The Last Army Standing
What is the value to the United States of the Army? This is a question which the Chief of Staff, General Odierno, and senior uniformed and civilian leaders of this venerable organization are having trouble answering. They have experimented with a number of different arguments. For example, they assert that people and governments live and work on land and it is on land that you will have the greatest possibility to influence their behavior in peace or war. Forward deployed Army units demonstrate a national commitment, provide an opportunity for engagement with foreign militaries, elites and populations in ways that air and naval forces cannot and build a valuable knowledge base about foreign countries. When it comes to the role of the Army in war, they argue that all violent conflicts are clashes of will and the best way of impacting the adversary’s will is to seize his territory. A related point is that only ground forces can ensure a decisive outcome to a conflict; nations and non-state actors alike have demonstrated an ability to withstand protracted air strikes and naval operations. The ultimate deterrent short of nuclear weapons is the threat of occupation and regime change. So far, none of these arguments appear to be clinching the deal.
The most powerful strategic argument for the U.S. Army may simply be this: it is the last army standing in the Western World. Economics teaches us that scarcity tends to increase the value of a good. Large, capable, expeditionary land forces are becoming a scarce commodity. In the two decades since the end of the Cold War, the land forces of the Western powers have withered to the point of near irrelevance. The German Army has shrunk from around 500,000 when the Berlin Wall fell to some 180,000 today. Even at this number, Germany has had difficulty deploying as few as 10,000 soldiers to Afghanistan. Britain’s legendary thin red line has become almost gossamer. From a Cold War strength of 225,000 with an entire armored corps deployed in Germany, the British Army is scheduled by 2020 to shrink to 127,000 of which only 89,000 will be Regulars. The French Army has declined by nearly the same amount from 236,000 in 1992 to only 107,000 today. The Dutch Army recently sold all of its tanks. The only NATO land force of substantial size is the Turkish Army of 400,000. It is ironic that the next time the gates of Vienna need to be defended it could require Turkish troops.
Elsewhere in the world the situation is much the same. There are few serious armies and none with the capacity to deploy much beyond their own borders. The Japanese Ground Self Defense Forces have never numbered more than 150,000. The big kid on the block, so to speak, is the army of the Republic of Korea, at 500,000. But it is focused solely on the threat from the North. Australian land forces, albeit small, have traditionally punched above their weight, operating side by side with the United States Army from Vietnam to Afghanistan. One reason the United States is interested in closer military ties with India and Vietnam is because these countries are land powers.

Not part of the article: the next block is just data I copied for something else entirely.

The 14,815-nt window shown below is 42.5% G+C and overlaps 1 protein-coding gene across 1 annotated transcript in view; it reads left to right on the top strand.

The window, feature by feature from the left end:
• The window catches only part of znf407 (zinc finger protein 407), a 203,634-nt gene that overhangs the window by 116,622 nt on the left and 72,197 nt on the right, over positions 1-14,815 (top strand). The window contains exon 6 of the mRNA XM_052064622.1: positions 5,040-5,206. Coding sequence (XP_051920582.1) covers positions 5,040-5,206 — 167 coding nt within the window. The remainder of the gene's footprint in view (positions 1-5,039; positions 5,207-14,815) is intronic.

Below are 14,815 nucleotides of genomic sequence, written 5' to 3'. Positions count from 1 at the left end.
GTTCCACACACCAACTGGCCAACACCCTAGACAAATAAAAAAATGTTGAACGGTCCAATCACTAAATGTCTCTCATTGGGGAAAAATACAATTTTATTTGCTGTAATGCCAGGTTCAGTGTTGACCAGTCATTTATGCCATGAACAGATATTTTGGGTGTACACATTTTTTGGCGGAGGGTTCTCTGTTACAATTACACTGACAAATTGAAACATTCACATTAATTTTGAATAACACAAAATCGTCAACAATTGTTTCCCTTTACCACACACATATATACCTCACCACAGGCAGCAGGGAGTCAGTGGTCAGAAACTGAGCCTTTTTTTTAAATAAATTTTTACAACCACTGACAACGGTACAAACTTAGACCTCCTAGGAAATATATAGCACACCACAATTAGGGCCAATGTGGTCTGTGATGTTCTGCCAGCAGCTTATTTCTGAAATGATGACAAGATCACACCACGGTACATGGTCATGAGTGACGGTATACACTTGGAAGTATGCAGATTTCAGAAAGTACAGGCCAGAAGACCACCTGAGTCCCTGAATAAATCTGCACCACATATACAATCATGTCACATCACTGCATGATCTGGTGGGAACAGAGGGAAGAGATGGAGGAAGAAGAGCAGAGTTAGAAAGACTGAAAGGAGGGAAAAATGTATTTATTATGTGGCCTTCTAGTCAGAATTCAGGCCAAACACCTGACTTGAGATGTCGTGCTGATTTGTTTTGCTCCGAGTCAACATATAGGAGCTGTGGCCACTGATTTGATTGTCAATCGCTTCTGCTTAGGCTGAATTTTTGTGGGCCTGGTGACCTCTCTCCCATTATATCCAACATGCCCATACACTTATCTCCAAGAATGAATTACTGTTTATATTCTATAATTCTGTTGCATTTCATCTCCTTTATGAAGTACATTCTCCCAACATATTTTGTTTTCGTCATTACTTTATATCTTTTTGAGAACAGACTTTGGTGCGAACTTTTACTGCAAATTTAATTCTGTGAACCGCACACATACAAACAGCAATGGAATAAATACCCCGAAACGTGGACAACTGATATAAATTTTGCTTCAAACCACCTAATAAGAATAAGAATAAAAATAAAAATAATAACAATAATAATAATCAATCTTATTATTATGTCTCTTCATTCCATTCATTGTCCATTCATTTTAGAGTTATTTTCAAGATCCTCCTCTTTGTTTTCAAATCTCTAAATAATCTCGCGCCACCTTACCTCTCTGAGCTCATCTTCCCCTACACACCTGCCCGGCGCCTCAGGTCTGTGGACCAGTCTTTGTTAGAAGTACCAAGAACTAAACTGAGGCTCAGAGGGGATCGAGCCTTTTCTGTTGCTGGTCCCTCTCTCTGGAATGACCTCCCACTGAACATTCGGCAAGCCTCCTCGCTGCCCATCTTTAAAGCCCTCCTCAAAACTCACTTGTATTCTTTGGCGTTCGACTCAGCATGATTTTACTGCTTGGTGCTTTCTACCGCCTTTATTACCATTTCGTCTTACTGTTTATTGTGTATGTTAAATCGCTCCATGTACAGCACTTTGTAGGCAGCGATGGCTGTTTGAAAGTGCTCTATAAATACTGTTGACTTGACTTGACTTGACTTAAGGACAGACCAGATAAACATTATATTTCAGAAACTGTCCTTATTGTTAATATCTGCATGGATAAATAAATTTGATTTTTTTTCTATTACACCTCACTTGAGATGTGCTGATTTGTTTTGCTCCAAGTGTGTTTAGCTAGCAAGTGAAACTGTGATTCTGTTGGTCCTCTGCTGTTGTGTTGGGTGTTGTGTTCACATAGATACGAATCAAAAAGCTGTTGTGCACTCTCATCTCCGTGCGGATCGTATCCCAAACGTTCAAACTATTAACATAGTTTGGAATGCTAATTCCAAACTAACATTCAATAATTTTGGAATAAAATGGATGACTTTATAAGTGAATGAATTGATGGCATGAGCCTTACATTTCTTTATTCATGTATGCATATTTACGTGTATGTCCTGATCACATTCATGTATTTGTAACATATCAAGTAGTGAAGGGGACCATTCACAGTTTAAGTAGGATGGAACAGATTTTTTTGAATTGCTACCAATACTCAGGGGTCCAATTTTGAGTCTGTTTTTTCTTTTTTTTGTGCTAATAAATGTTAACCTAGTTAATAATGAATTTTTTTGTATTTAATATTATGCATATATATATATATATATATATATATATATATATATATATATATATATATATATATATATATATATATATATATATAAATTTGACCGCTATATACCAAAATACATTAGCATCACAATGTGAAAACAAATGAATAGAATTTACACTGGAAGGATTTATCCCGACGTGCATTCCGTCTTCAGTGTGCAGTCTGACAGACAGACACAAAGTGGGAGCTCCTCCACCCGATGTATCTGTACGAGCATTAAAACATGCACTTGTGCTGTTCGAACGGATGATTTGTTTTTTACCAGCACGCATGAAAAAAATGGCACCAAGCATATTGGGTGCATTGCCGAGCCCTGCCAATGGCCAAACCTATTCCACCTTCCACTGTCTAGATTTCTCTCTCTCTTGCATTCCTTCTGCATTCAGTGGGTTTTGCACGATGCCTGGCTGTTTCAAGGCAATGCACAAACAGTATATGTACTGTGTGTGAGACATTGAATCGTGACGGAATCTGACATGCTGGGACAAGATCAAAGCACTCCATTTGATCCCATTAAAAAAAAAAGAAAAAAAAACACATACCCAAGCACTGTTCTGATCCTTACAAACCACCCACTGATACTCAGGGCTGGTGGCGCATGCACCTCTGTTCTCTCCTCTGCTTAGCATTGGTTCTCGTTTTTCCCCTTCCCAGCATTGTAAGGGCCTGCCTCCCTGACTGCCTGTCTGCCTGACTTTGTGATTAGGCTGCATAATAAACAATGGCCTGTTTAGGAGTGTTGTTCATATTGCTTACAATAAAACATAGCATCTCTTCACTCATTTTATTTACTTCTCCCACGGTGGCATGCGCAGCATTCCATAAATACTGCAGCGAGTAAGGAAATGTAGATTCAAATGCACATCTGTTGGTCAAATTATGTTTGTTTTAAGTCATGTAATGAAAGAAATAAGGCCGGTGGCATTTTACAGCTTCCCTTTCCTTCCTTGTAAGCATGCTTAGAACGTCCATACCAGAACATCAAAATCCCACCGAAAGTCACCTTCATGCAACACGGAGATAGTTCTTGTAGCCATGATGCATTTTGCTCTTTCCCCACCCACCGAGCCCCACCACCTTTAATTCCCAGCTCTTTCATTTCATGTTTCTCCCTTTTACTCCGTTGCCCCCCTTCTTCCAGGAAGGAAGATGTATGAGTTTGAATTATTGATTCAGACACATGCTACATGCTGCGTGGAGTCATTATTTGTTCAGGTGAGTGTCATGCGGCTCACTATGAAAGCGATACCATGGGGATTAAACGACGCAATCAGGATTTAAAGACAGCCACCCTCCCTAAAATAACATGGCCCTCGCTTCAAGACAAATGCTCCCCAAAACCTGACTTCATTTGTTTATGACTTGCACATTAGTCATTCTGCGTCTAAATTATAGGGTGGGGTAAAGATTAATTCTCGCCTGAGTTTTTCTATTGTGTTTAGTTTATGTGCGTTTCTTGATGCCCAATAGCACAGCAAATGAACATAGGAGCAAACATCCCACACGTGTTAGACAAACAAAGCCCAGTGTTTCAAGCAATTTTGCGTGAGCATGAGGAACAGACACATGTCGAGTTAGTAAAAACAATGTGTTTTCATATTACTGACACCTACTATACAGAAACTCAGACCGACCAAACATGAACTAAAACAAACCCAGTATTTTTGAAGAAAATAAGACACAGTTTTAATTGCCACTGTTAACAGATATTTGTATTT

U.S allies are investing in air and naval forces. This is a good thing. The F-35 Joint Strike Fighter program already has eight international partners with additional countries such as Israel, Japan and South Korea lining up to buy the new fighter. The Libyan operation demonstrated how far our NATO allies had come in their ability to conduct a protracted air campaign. Great Britain is building two new aircraft carriers and a fleet of advanced attack submarines. Japan already has several Aegis missile defense capable destroyers. What they are not doing is matching these steps with investments in ground forces.
A robust, flexible and expeditionary Army provides the United States with a unique strategic instrument. The reason for this is because there are serious and growing dangers in the world not only from rogue states and violent non-state actors but as a consequence of natural and man-made phenomena. For allies and friends confronted by threats to their territory, populations and governments, the U.S. commitment to their security is enhanced by an ability to quite literally stand shoulder-to-shoulder with their armies. For adversaries there is the political as well as military value in a force that literally can come to their neighborhoods and dig them out of their spider holes. For populations, including our own, suffering from earthquakes, tsunamis, storms and major infrastructure failures, the Army’s ability to provide water, power, communications, transportation and engineering support cannot be minimized. Before we allow it to become like those of our European allies, we should consider the value of having the last Army standing.